DBK users can work through each individual kit to target a specific area of interest or topic, or can select one of four plans that cover topics aimed at a particular level of technology, catering to all levels of proficiency. The RACGP strongly encourages you all to visit the RACGP website and investigate these free resources to see for yourself how they can help improve your daily practice.
The RACGP would like to thank everyone who participated in the RACGP's Silver book survey so far. If you would like to provide feedback on the Medical care of older persons in residential aged care facilities (Silver book), and you haven’t yet done so, please complete the brief online survey. Survey participants will go in the draw to win a $200 gift voucher from a department store of their choice. The survey will take approximately 5 minutes to complete and all survey responses will remain strictly confidential.
For enquiries, please email the RACGP’s Quality Care Unit at email@example.com
The National Blood Authority (NBA) has developed a national policy for access to immunoglobulin products funded under the national blood arrangements in Australia, effective from 5 November 2014 (except Western Australia). This document clarifies the roles and responsibilities of all stakeholders involved in the management of immunoglobulin, including:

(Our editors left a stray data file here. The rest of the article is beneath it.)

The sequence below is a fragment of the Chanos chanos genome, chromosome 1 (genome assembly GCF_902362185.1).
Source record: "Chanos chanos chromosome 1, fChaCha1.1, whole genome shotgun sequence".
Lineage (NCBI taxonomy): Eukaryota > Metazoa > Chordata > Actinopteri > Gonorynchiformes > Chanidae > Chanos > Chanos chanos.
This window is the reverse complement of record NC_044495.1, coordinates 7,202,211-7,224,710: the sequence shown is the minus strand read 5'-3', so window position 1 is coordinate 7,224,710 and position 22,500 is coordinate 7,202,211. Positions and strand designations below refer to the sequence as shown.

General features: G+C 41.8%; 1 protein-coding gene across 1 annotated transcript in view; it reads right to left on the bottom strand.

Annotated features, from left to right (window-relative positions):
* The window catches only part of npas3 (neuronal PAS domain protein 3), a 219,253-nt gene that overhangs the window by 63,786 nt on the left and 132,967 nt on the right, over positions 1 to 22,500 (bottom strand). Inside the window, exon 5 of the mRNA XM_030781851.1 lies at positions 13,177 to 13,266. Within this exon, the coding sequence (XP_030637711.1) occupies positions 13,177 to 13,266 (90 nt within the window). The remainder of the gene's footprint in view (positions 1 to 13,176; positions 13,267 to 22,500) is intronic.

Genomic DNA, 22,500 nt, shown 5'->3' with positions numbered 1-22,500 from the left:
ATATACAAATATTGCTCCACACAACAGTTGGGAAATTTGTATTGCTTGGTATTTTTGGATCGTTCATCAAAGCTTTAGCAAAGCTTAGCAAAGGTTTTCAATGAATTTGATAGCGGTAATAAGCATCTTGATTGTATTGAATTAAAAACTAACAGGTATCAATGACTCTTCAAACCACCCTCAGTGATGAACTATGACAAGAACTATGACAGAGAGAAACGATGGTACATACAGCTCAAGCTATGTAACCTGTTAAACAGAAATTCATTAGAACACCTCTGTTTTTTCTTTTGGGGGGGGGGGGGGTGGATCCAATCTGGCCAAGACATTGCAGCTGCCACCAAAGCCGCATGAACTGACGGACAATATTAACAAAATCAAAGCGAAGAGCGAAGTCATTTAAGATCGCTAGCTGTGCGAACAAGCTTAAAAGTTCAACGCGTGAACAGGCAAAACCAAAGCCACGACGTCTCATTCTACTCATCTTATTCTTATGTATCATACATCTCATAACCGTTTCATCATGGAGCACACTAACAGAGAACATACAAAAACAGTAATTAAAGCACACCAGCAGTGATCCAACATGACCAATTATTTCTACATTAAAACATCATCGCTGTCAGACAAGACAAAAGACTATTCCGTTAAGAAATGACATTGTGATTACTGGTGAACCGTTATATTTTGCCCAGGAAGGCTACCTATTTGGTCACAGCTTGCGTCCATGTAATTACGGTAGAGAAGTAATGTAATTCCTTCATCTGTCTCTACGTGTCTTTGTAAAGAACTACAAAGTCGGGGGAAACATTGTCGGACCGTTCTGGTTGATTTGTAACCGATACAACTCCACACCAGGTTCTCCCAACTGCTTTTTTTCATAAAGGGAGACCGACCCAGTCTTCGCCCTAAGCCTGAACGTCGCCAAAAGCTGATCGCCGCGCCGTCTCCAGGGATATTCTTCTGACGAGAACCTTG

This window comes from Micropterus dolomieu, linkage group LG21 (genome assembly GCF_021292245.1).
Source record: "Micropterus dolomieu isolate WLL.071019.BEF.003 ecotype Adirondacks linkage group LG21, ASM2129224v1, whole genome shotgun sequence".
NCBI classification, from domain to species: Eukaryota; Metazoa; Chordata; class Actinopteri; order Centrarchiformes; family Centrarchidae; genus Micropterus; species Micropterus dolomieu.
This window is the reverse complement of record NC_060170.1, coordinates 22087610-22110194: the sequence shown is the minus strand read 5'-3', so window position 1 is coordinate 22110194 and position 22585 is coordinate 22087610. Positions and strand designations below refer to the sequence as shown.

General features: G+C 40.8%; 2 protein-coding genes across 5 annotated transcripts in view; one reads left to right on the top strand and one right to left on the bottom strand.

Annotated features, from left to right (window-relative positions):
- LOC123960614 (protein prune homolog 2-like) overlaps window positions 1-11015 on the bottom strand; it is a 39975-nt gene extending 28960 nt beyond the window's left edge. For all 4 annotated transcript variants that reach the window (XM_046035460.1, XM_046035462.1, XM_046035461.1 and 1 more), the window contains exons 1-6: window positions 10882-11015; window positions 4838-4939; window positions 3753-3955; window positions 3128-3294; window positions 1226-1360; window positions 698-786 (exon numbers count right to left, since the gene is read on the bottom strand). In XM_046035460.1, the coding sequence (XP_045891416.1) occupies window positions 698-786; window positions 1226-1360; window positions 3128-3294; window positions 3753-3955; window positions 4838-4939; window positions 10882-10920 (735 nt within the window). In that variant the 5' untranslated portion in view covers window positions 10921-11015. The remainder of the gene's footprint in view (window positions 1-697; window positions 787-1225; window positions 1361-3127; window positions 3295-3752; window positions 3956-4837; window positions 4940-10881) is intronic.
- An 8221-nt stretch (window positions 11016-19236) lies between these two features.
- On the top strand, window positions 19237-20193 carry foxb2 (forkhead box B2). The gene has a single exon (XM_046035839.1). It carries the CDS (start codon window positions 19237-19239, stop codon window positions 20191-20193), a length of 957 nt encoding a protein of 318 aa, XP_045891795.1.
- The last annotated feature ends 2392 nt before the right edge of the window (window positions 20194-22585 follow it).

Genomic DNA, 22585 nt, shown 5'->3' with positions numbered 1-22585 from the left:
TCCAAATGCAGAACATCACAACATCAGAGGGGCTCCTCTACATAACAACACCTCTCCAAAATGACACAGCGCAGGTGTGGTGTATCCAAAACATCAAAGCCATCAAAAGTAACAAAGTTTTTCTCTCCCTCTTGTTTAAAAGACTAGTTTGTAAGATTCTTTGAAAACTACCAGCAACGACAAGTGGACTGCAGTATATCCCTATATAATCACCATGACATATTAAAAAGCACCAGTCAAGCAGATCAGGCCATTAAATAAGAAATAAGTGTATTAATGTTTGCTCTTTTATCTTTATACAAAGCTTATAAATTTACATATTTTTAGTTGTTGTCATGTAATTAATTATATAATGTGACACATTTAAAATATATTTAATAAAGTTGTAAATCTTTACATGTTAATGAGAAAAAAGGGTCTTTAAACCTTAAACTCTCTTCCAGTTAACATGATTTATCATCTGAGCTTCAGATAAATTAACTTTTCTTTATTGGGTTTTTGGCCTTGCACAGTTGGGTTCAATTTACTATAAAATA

For more information on these changes, visit the NBA website.
The Jodi Lee Foundation recently launched Australia’s first national bowel cancer television commercial as part of a campaign to encourage Australians to screen regularly for bowel cancer. The message is simple – the more people who screen, the less bowel cancer we will see.
The Jodi Lee Foundation encourage people to screen at least every 2 years from the age of 50 and advise they visit their GP or pharmacist to obtain a test kit, particularly in the years they are not eligible for the National Bowl Cancer Screening Program (NBCSP). A positive test indicates the need for further assessment, which can be provided by a GP.
For more information, visit the Jodi Lee Foundation website.